An Unflinching Look At Building A Small Business
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How I Learned To Embrace Doing Things I Don’t Feel Like As A Business Owner
Surprise, surprise: there’s more to being a business owner than having free rein in your creative cave or rubbing elbows with digital royalty.
There’s more to it than making your own schedule or enjoying the flexibility of working from the beach.
There’s more to it than living your best life or following your passion.
Now, I know you know this.
But do you do this?
Because I didn’t use to.
I knew I couldn’t just do whatever I wanted to with my schedule, products, or systems and be successful—but I acted like I could.
I ignored the list of Asana tasks piling up in my inbox. I resisted planning and creating ahead of schedule. I shirked the responsibility of leadership.
And I did it because I was an en 👏 tre 👏 pren 👏 eur.
I was a creative.
It was my prerogative.
I had an excuse.
And having an excuse kept me playing small. It kept me conforming to a less mature, less sophisticated understanding of who I am and what I’m about.
Brianna Wiest writes, “Your ‘small self’ is a combination of habits, behaviors, and beliefs you adopted from those around you.”
I adopted those habits, behaviors, and beliefs because I thought the people I observed them in were having more fun. They seemed freer and more fulfilled on the outside.
They weren’t stodgy, disciplined, and overly logical like the other business owners I saw around the virtual water cooler.
But as time went on—thankfully—I realized the people who were always following their bliss were playing small too. I realized they weren’t any freer or fulfilled—they were stressed AF or enjoying the stability of someone else’s discipline.
A few years ago, I decided to grow up.
To start doing the things I didn’t feel like doing. To hold myself accountable to systems, planning, and leadership. To rewrite my habits and redefine what I believe to be true about myself.
It wasn’t comfortable at first (and it still isn’t sometimes) but I’m having more fun as a business owner today than I ever was before.
I feel less stress—even when things aren’t going exactly as I planned them.
What’s more, I’m more proud of what I’m creating, what our team is accomplishing, and how we run things. Our customers are happier. My body of work is more fulfilling to me and more impactful to my audience.
I learned that I don’t have to choose between following my bliss at the expense of discipline or choosing discipline at the expense of following my bliss.
I just had to commit doing what it takes to realize my goals—even if I don’t feel like doing those things sometimes.
Especially if I didn’t feel like doing those things.
Now, as I write all this… I worry.
I worry you’ll think I’m calling you out or putting you down.
That’s certainly not my intention—and, if you’re feeling angry at me right now, I’d suggest taking a look at your daily actions to see whether they line up with you who you really want to be or whether they’re the reflection of a smaller version of yourself based on assumptions about other people.
And then maybe practice doing 1 thing you don’t really feel like doing.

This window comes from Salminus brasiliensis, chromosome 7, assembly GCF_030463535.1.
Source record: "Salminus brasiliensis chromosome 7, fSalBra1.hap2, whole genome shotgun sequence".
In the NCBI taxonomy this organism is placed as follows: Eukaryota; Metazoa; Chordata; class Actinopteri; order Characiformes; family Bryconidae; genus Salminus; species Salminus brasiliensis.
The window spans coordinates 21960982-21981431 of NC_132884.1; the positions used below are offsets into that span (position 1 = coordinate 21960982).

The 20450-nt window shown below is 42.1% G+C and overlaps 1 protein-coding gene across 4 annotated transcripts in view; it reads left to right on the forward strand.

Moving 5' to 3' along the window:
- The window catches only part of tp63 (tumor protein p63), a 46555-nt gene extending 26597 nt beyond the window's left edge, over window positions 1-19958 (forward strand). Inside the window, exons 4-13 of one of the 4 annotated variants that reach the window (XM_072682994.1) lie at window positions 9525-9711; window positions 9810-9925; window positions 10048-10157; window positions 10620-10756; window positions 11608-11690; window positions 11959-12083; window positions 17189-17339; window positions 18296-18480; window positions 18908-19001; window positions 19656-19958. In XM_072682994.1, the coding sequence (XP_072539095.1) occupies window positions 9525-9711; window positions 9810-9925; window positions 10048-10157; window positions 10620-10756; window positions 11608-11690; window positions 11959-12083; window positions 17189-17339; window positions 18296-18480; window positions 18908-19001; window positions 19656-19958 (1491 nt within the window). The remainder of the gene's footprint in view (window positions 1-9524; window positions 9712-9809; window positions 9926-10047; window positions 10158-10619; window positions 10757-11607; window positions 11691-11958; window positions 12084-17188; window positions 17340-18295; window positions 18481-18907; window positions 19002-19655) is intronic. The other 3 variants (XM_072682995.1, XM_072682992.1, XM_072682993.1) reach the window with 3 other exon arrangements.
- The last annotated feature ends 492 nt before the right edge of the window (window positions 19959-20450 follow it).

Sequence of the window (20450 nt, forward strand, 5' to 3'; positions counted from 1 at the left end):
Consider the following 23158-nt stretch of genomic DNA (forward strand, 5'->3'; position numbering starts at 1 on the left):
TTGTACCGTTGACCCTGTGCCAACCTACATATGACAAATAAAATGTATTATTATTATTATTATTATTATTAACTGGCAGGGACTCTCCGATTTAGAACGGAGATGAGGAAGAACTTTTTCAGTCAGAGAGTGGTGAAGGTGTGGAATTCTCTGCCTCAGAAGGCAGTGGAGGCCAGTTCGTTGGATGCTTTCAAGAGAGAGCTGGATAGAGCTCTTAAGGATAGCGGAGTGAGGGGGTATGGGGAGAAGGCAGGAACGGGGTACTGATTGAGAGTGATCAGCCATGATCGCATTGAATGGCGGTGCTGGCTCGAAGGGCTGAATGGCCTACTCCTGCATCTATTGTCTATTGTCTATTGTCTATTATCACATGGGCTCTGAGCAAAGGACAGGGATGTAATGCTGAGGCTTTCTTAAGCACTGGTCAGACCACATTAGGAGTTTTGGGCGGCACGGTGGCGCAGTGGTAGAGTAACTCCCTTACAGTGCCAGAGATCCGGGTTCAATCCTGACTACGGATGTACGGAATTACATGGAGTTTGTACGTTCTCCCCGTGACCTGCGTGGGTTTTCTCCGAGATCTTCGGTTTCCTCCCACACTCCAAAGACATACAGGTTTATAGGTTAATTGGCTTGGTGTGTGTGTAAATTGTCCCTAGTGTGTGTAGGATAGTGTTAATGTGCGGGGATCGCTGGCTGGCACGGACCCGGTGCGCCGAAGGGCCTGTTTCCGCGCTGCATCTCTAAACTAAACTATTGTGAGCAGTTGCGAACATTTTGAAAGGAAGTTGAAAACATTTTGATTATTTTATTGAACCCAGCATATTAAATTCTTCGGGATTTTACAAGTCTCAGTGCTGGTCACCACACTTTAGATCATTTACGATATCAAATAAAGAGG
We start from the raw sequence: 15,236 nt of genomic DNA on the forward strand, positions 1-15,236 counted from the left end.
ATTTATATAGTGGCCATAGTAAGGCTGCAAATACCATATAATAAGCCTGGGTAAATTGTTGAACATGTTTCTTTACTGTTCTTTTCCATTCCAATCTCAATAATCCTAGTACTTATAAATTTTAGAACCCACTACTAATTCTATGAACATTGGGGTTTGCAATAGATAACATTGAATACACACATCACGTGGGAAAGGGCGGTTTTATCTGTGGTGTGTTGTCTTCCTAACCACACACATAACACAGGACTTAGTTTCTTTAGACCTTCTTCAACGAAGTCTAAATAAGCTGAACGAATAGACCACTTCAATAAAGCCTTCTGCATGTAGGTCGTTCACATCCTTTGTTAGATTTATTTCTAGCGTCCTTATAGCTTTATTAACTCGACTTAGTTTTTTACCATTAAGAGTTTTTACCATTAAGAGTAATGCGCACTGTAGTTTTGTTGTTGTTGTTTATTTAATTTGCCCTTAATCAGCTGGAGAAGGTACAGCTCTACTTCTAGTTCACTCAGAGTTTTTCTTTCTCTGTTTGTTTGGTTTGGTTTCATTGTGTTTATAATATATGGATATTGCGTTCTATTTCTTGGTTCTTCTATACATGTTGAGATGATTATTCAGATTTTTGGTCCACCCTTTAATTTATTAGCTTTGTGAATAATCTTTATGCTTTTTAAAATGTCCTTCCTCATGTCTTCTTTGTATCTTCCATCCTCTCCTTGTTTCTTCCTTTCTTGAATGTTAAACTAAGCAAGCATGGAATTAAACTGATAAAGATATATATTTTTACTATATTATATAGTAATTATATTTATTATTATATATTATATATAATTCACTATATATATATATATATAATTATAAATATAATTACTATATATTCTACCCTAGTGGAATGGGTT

Let me know what happens.
Founder, What Works
Coaching Yourself To Stick With It With Original Impulse Founder Cynthia Morris
Earlier this year, Cynthia Morris celebrated 20 years in business for herself as a coach, writer, and speaker. I wanted to know exactly how she’s made it through 2 decades of entrepreneurship and how her business (and her brain) has evolved during that time. One theme that came up was commitment–and that’s a topic that’s been on my mind, too, as I contemplate my own second decade as a business owner.
So The World Is Falling Apart… How Do You Manage Your Team, Community, or Audience?
The headlines are bleak. And they just seem to get bleaker. On top of that, we’re more divided than ever and there are more people feeling legitimately unsafe in their neighborhoods and workplaces. As leaders, we have a responsibility to work toward create safer spaces for the people we work with and do business with (and it wouldn’t hurt if we stepped it up in our communities, too). I have had a lot of questions about the right way to do this and this article helped a bunch.
You Might Not Expect This To Work On Instagram But It Does
Can Instagram work for your business if you don’t have thousands of stellar headshots or an eye for great design? It sure can. I’ve been microblogging on Instagram all year and it’s not only been creatively rewarding but also effective in growing my audience and engaging with potential customers. This article shares a simple way to get started with microblogging on Instagram.
Don’t Try To Beat The Algorithm… Just Be Helpful
Look, I know it’s annoying that you spend a ton of time marketing your business only to get crickets most of the time. What if you converted half of that time to just genuinely trying to be helpful one person at a time? You could make a few useful introductions every day. You could help 3 people solve a pressing problem. You could offer genuine feedback for someone’s new idea. And, I bet your business would grow faster than it is right now.
Founder & Host of What Works
About What Works Weekly
Every Thursday, I share a candid look at what’s on my mind about running, growing, and lead my small businesses.
Sometimes it’s a lesson I’ve learned about marketing or mindset. Other times, it’s a reflection on a conversation I’ve had with another small business owner.
But every week, it’s an unflinching look at the reality of life as a small business owner—no hype, no gimmicks, no fairy dust.
Want more? Take What Works with you wherever you go with our weekly business podcast—chock-full of insider conversations with small business owners like you.